Law firm DLA Piper has published the latest memorandum regarding the new SEC Enforcement Manual (previously discussed here). The memo observes that “the Manual provides a window into SEC enforcement operations and should be helpful in dealing with SEC enforcement counsel, particularly during the investigative phase of a matter.” DLA Piper examines several key provisions of the manual, and notes that
one important change from prior practice is found in the Manual’s section on contacts with senior SEC officials. Recently, the SEC has been heavily criticized for its handling of high-profile matters in which there was at least an appearance that senior officials interceded to override recommendations of frontline SEC enforcement attorneys who were closer to the evidence…. Perhaps as a result, the Manual makes clear that “although outside persons involved in investigations [should] feel that they may contact the staff in the Division without hesitation, including senior officials,” such contacts are to be circumscribed according to certain “best practices.” Principal among these is the recommendation that senior staff should include line investigative team members in material external communications, including in preparing for and memorializing the external contact….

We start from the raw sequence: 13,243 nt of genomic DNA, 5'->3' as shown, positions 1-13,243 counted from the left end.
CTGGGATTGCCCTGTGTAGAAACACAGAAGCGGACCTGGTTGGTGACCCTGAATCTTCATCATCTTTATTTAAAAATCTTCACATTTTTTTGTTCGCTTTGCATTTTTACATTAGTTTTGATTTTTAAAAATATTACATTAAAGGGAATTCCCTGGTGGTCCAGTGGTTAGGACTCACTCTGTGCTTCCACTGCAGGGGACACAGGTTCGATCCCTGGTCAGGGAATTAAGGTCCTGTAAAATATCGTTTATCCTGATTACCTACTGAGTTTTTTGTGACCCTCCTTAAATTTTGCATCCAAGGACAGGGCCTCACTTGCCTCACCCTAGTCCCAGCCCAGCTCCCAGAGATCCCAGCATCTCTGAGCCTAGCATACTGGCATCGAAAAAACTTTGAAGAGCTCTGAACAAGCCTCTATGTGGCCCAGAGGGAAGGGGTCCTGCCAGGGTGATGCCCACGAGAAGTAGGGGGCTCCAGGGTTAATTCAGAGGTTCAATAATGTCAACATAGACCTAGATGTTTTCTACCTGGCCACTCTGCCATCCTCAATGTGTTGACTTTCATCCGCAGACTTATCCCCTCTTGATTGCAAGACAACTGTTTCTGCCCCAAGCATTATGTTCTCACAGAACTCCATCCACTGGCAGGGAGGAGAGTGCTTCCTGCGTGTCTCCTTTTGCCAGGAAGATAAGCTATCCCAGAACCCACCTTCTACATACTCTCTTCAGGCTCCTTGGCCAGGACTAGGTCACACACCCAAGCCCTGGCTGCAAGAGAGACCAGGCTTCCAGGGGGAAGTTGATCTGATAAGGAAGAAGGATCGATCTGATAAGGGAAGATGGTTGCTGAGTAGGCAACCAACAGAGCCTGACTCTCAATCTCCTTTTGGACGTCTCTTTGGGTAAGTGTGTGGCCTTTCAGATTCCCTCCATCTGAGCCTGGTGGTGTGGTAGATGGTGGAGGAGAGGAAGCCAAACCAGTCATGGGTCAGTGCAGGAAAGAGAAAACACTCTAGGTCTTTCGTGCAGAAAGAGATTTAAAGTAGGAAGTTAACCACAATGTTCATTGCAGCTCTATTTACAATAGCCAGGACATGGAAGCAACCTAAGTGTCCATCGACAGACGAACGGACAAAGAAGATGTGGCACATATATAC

The memo also highlights that the Manual advises enforcement staff to conduct their investigations in accordance with Model Rule of Professional Conduct 4.2, which provides that a lawyer is prohibited from contacting a person the lawyer knows to be represented by another lawyer:
In the corporate employment context, this means that, in the absence of a compelling reason to contact an individual directly, staff should go through corporate counsel to communicate with corporate employees with managerial responsibilities (e.g., senior officers); employees who supervise, direct or regularly consult with corporate counsel concerning the subject matter of the investigation; or employees whose acts or omissions may be imputed to the corporation for purposes of establishing civil or criminal liability.
DLA Piper also notes that “the Manual brings the SEC in line with the new DOJ policy, as it provides that the staff is directed not to ask a party to waive its privilege, and waiver of a privilege is not a prerequisite to obtaining cooperation credit.”